New Jersey gay rights advocates filed a motion in Superior Court Wednesday asking a judge to secure “state-sanctioned marriage” as legal for same-sex couples in the Garden State.
The summary judgment, filed by Lambda Legal, asks the courts for immediate relief in light of the recent U.S. Supreme Court hearing – United States v. Windsor – that struck down the Defense of Marriage Act. The filing is part of ongoing litigation in the state’s court system that is challenging the equality of New Jersey’s civil union system.
The plaintiffs in the case are asking the court to act immediately.
“After the [U.S.] Supreme Court’s decision last week, … a trial in this matter is no longer necessary,” reads the filing.
“Under Windsor, married same-sex couples in states that respect their marriages are eligible for the complete, vast array of federal rights, benefits and obligations,” it reads. “But for plaintiffs and other same-sex couples in New Jersey who may access only civil union, full federal benefits are unavailable.”
The filing comes a week after the U.S. Supreme Court handed down a groundbreaking decision striking down a provision of federal law that denied marriage benefits to gay couples. New Jersey gay right advocates hailed the high court’s ruling, which only applied to states that recognize same-sex marriages, as a “game changer” in the Garden State.
They argue New Jersey’s civil union system, which is a result of a 2006 New Jersey Supreme Court decision, maintains same-sex couples in the Garden State should be entitled to the same rights as couples of the opposite sex. The ruling in the case – Lewis v. Harris – gave lawmakers a period of time to amend New Jersey marriage laws or pass a civil union law.
“Now that DOMA is gone, New Jersey is, as a matter of law, in direct violation of the New Jersey Supreme Court order we won in 2006 that requires equality for same-sex couples, and in violation of the Equal Protection clause of the federal Constitution,” said Hayley Gorenberg, Lambda Legal Deputy Legal Director, in a statement.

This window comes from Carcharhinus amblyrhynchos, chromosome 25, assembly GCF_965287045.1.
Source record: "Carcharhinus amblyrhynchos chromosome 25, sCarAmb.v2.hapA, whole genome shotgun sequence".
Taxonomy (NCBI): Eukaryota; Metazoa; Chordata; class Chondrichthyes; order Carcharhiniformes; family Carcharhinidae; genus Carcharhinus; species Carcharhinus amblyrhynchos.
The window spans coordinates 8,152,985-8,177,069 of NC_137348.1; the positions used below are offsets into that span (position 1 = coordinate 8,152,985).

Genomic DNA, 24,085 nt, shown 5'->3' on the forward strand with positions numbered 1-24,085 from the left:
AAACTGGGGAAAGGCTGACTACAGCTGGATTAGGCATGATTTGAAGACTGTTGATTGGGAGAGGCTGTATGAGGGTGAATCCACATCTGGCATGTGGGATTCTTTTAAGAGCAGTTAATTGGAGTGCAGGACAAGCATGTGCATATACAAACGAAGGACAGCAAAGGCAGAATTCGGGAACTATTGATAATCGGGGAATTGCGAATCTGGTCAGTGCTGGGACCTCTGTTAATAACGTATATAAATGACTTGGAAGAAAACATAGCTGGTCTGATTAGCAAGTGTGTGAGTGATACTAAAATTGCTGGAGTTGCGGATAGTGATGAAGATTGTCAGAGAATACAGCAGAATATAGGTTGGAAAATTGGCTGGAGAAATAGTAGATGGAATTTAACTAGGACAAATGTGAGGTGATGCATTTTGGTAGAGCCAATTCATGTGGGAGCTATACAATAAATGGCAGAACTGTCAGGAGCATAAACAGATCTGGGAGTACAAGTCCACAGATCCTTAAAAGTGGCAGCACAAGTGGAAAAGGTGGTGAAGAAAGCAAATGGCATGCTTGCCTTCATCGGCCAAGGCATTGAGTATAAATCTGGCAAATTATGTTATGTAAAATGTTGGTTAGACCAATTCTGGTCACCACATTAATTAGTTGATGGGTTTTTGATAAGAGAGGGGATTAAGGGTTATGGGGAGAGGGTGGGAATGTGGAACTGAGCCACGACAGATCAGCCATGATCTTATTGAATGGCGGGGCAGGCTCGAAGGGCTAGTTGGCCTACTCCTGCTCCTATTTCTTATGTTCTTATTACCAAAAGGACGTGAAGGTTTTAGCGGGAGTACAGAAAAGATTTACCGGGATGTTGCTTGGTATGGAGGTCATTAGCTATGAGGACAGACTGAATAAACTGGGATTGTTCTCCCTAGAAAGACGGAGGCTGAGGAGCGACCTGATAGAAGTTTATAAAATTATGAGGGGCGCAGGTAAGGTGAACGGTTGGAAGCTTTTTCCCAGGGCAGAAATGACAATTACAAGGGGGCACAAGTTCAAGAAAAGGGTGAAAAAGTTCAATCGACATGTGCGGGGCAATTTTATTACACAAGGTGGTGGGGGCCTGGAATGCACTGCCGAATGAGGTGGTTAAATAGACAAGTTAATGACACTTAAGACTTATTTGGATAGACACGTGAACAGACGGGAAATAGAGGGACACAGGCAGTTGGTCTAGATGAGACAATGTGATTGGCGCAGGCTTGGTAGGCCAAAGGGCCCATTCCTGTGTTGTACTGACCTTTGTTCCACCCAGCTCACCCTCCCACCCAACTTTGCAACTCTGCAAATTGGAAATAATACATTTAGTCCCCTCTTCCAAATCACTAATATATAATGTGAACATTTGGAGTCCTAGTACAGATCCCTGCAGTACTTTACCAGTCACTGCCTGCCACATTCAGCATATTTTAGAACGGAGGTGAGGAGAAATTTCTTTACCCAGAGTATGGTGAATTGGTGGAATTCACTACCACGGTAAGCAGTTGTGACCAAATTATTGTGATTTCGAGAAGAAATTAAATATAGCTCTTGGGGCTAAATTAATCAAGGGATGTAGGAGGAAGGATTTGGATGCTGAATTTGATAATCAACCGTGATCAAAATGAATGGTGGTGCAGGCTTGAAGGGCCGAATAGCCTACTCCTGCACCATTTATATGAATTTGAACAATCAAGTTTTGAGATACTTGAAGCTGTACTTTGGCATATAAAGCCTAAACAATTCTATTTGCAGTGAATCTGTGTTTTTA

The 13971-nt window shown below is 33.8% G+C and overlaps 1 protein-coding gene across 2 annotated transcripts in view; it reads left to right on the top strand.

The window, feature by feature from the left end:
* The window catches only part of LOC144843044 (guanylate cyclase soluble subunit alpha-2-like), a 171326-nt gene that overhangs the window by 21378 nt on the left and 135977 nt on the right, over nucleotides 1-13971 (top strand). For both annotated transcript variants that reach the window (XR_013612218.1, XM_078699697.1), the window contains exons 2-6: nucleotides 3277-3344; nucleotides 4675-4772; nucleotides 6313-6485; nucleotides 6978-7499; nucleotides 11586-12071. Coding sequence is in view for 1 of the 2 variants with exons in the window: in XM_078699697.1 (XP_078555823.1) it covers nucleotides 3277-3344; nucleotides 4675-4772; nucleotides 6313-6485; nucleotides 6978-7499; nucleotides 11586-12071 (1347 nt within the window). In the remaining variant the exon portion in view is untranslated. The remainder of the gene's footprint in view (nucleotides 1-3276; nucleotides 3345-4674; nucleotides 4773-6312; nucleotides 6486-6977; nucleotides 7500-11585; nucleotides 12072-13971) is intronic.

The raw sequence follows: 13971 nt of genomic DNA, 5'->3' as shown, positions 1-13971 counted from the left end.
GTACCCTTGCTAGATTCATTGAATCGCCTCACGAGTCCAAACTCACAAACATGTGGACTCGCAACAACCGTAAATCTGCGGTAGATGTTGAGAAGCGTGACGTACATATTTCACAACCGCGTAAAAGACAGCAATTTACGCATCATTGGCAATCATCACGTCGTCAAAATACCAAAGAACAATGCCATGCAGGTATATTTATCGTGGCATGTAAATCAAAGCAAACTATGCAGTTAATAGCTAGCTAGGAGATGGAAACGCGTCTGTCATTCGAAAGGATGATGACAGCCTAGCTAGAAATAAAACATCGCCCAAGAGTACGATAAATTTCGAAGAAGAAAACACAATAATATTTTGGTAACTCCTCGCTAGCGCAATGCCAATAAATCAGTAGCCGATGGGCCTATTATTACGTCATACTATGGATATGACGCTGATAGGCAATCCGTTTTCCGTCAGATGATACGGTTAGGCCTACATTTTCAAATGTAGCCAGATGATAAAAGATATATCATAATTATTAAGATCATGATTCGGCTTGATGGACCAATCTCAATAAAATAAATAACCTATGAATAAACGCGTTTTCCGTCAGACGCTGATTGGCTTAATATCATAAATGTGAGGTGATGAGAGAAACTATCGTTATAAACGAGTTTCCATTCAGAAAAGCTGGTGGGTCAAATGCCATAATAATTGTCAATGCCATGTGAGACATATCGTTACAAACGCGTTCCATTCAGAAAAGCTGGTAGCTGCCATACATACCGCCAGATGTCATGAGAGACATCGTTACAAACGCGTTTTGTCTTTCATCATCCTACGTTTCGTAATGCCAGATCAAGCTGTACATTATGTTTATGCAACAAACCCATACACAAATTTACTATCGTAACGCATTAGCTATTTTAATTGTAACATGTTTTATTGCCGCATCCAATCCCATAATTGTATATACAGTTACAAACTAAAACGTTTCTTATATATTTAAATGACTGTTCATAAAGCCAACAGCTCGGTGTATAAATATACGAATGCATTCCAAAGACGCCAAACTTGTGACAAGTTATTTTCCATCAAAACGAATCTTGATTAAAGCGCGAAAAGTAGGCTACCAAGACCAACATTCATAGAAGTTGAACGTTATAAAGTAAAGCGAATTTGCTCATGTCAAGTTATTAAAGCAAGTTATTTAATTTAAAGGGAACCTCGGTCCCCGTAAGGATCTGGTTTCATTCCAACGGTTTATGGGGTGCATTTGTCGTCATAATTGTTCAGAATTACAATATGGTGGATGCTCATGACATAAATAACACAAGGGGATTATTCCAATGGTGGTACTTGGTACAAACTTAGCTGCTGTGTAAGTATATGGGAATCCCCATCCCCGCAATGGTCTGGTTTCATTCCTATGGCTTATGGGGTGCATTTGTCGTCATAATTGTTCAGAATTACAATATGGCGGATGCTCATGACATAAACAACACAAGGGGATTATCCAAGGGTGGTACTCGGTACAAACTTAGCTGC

“New Jersey’s discrimination is all that bars same-sex couples from the full array of federal protections for their families,” Gorenberg said.
Last week’s Supreme Court ruling mandates the federal government cannot discriminate in its recognition of marriage benefits for same-sex couples. Now, Garden State gay advocates argue, the state’s civil union system is inherently unequal because the thousands of couples with civil unions in the state do not qualify for federal benefits.
It’s the New Jersey Supreme Court’s 2006 decision that Garden State gay couples are entitled to the equal protection that straight couples have that gives local gay rights advocates cause for declaring the Supreme Court’s ruling a game changer.
“The court held that ‘the unequal dispensation of rights and benefits to committed same-sex partners can no longer be tolerated under our state constitution’ because ‘denying rights and benefits to committed same-sex couples that are statutorily given to their heterosexual counterparts violates the equal protection grantee,” reads the motion.
Garden State Equality hailed the motion for summary judgment, which was filed as part of the organization’s ongoing lawsuit Garden State Equality et al. v. Dow et al.
“The Supreme Court of the United States has spoken, and it is clear that the time for marriage equality is now,” said Troy Stevenson, Executive Director of Garden State Equality.
“The debate is over, the facts are in, civil unions are not and never will be equal to marriage,” he said, “Today Lambda Legal will [file] a brief on our behalf seeking relief through the courts to prevent further discrimination from taking place in New Jersey and to open access to all federal rights and protections that marriage affords.”
Oral arguments in Superior Court are slated for Aug. 15.